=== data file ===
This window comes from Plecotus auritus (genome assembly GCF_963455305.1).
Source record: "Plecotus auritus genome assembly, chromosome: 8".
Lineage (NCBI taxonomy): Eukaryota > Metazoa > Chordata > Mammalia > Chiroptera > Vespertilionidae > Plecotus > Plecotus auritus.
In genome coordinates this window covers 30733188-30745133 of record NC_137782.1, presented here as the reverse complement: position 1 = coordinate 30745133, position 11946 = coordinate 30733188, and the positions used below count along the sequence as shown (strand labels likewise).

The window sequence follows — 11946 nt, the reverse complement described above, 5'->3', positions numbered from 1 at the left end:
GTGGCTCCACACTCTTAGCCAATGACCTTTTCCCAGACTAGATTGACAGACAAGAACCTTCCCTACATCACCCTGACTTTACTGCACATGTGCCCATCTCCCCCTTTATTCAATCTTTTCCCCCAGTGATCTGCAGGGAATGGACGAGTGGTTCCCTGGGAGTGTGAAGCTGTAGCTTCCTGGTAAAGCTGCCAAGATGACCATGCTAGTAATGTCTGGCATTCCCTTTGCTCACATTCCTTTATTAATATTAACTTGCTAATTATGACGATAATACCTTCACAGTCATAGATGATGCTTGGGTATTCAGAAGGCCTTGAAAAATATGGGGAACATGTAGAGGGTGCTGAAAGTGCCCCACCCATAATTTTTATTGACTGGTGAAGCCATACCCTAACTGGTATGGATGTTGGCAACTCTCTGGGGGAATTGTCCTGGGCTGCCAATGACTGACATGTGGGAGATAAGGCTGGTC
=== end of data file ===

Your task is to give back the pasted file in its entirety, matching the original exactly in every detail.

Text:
This window comes from Plecotus auritus (genome assembly GCF_963455305.1).
Source record: "Plecotus auritus genome assembly, chromosome: 8".
Lineage (NCBI taxonomy): Eukaryota > Metazoa > Chordata > Mammalia > Chiroptera > Vespertilionidae > Plecotus > Plecotus auritus.
In genome coordinates this window covers 30733188-30745133 of record NC_137782.1, presented here as the reverse complement: position 1 = coordinate 30745133, position 11946 = coordinate 30733188, and the positions used below count along the sequence as shown (strand labels likewise).

The window sequence follows — 11946 nt, the reverse complement described above, 5'->3', positions numbered from 1 at the left end:
GTGGCTCCACACTCTTAGCCAATGACCTTTTCCCAGACTAGATTGACAGACAAGAACCTTCCCTACATCACCCTGACTTTACTGCACATGTGCCCATCTCCCCCTTTATTCAATCTTTTCCCCCAGTGATCTGCAGGGAATGGACGAGTGGTTCCCTGGGAGTGTGAAGCTGTAGCTTCCTGGTAAAGCTGCCAAGATGACCATGCTAGTAATGTCTGGCATTCCCTTTGCTCACATTCCTTTATTAATATTAACTTGCTAATTATGACGATAATACCTTCACAGTCATAGATGATGCTTGGGTATTCAGAAGGCCTTGAAAAATATGGGGAACATGTAGAGGGTGCTGAAAGTGCCCCACCCATAATTTTTATTGACTGGTGAAGCCATACCCTAACTGGTATGGATGTTGGCAACTCTCTGGGGGAATTGTCCTGGGCTGCCAATGACTGACATGTGGGAGATAAGGCTGGTC